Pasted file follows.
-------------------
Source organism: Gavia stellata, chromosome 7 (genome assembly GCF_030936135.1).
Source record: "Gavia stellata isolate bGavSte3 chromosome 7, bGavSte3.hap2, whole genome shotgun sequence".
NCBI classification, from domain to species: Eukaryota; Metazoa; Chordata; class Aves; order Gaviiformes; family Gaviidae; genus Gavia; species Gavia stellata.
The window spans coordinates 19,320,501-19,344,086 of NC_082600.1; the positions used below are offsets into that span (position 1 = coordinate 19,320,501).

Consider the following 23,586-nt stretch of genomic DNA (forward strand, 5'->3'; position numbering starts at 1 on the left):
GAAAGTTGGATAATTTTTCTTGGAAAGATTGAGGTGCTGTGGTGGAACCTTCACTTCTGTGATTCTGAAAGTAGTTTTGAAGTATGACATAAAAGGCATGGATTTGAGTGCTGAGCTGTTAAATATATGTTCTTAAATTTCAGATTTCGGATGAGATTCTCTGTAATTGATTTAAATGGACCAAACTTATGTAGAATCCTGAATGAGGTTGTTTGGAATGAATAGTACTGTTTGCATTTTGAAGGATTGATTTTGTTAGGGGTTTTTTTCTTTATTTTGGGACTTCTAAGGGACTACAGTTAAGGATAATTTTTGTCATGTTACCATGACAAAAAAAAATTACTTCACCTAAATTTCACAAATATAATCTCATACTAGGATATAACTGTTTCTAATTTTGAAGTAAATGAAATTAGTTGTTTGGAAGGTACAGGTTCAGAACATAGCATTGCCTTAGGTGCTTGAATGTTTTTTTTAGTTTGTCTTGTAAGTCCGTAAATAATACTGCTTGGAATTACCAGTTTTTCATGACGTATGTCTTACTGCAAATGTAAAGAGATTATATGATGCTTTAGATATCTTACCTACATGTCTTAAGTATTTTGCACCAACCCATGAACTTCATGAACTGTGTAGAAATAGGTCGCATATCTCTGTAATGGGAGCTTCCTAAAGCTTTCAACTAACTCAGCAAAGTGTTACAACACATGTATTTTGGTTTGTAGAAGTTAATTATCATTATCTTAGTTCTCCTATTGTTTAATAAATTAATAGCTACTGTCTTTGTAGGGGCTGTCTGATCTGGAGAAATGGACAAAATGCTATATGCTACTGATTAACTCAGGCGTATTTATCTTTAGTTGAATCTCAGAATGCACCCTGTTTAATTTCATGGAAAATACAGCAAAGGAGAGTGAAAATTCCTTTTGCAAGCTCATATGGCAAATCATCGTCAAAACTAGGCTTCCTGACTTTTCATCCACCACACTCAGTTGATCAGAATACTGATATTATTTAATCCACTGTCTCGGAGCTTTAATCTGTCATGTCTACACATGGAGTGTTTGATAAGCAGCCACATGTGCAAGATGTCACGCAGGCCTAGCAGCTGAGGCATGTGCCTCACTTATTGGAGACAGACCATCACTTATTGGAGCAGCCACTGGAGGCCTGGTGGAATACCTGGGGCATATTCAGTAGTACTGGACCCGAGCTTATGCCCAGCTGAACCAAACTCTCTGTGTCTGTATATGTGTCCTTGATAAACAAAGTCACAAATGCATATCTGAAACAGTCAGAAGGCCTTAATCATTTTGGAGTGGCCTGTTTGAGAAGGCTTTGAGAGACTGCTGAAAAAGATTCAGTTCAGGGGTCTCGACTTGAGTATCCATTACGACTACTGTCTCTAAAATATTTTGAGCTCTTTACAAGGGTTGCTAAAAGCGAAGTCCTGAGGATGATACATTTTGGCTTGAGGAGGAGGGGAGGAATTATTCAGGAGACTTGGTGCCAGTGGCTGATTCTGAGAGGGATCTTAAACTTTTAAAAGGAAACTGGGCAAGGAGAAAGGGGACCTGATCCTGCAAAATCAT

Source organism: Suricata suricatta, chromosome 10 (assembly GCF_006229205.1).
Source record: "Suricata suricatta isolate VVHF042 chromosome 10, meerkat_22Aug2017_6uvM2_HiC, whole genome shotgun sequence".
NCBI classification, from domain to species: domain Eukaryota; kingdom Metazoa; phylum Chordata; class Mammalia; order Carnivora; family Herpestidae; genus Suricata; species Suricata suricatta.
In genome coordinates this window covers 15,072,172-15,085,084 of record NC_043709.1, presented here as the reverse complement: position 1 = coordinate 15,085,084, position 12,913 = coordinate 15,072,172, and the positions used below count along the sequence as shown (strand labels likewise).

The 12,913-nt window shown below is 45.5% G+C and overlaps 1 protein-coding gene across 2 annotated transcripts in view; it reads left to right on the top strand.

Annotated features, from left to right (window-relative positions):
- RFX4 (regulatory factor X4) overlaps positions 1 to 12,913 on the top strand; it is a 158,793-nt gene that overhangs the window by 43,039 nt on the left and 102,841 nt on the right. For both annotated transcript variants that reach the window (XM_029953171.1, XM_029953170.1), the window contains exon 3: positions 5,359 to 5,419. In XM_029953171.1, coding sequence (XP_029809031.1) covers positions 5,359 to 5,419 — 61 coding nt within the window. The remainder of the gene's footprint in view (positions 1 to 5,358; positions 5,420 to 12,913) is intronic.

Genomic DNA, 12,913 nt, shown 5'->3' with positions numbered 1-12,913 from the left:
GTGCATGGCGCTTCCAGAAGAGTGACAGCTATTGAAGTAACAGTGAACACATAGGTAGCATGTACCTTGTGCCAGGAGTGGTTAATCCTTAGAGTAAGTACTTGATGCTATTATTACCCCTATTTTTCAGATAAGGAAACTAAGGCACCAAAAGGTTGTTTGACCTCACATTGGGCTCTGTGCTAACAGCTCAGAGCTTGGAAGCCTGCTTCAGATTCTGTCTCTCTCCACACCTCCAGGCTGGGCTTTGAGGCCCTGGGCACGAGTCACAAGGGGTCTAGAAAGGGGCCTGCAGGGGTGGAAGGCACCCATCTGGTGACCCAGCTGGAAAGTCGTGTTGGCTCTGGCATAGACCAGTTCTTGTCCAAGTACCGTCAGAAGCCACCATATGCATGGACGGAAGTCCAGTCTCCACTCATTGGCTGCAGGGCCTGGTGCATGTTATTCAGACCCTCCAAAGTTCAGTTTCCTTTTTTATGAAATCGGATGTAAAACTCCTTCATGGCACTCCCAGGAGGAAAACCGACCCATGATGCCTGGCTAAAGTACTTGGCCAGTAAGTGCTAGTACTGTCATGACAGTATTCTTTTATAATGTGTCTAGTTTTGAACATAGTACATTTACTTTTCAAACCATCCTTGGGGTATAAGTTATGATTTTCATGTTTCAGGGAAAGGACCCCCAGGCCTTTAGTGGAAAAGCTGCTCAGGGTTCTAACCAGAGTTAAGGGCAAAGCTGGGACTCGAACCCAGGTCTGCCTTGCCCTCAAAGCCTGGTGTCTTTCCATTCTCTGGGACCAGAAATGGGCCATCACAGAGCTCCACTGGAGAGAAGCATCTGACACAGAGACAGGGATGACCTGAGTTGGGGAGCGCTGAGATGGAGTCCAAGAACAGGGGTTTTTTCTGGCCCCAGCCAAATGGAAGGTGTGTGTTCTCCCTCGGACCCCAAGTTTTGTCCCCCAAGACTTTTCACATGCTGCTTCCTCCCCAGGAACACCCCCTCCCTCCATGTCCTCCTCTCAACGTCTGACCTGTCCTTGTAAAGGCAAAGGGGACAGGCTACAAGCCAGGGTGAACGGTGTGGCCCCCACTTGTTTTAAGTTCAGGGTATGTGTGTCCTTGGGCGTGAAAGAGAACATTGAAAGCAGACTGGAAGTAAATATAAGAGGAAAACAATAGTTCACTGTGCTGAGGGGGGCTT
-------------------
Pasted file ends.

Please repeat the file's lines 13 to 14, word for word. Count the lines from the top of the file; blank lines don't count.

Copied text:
- RFX4 (regulatory factor X4) overlaps positions 1 to 12,913 on the top strand; it is a 158,793-nt gene that overhangs the window by 43,039 nt on the left and 102,841 nt on the right. For both annotated transcript variants that reach the window (XM_029953171.1, XM_029953170.1), the window contains exon 3: positions 5,359 to 5,419. In XM_029953171.1, coding sequence (XP_029809031.1) covers positions 5,359 to 5,419 — 61 coding nt within the window. The remainder of the gene's footprint in view (positions 1 to 5,358; positions 5,420 to 12,913) is intronic.

Genomic DNA, 12,913 nt, shown 5'->3' with positions numbered 1-12,913 from the left: